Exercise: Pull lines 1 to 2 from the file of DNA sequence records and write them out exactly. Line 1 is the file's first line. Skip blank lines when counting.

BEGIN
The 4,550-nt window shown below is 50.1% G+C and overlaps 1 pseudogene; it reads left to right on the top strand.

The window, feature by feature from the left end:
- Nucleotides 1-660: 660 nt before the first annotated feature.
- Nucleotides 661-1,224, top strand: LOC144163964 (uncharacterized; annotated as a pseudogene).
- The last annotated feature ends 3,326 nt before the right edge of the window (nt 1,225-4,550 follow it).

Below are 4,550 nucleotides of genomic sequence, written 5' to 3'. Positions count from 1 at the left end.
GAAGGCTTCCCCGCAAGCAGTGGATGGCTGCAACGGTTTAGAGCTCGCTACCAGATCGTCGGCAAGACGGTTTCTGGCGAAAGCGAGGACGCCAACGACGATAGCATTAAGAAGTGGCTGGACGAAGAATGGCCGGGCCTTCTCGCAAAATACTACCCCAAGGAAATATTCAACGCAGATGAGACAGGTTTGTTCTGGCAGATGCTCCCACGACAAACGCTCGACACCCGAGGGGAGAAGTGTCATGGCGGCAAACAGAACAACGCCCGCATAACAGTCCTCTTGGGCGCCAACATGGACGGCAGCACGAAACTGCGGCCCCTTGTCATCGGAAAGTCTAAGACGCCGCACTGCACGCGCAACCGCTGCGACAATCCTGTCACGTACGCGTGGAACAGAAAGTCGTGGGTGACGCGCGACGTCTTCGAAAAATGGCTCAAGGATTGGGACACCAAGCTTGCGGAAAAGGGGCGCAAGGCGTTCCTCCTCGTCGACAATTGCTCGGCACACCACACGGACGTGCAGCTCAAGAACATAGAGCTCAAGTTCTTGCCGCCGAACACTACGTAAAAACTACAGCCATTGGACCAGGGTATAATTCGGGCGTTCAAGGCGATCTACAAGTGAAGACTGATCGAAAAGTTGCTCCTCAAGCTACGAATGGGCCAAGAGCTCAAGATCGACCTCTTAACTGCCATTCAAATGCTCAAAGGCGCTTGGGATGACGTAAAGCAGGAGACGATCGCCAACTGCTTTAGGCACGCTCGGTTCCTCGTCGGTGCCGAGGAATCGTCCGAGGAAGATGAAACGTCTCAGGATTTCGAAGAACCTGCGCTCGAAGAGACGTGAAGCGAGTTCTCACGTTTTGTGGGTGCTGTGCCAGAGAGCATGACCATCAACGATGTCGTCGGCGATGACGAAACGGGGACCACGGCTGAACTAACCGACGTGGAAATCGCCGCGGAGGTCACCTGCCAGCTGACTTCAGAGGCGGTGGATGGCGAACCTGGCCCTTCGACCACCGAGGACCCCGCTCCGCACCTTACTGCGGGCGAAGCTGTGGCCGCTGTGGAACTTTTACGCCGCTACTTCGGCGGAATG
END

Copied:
The 4,550-nt window shown below is 50.1% G+C and overlaps 1 pseudogene; it reads left to right on the top strand.

The window, feature by feature from the left end: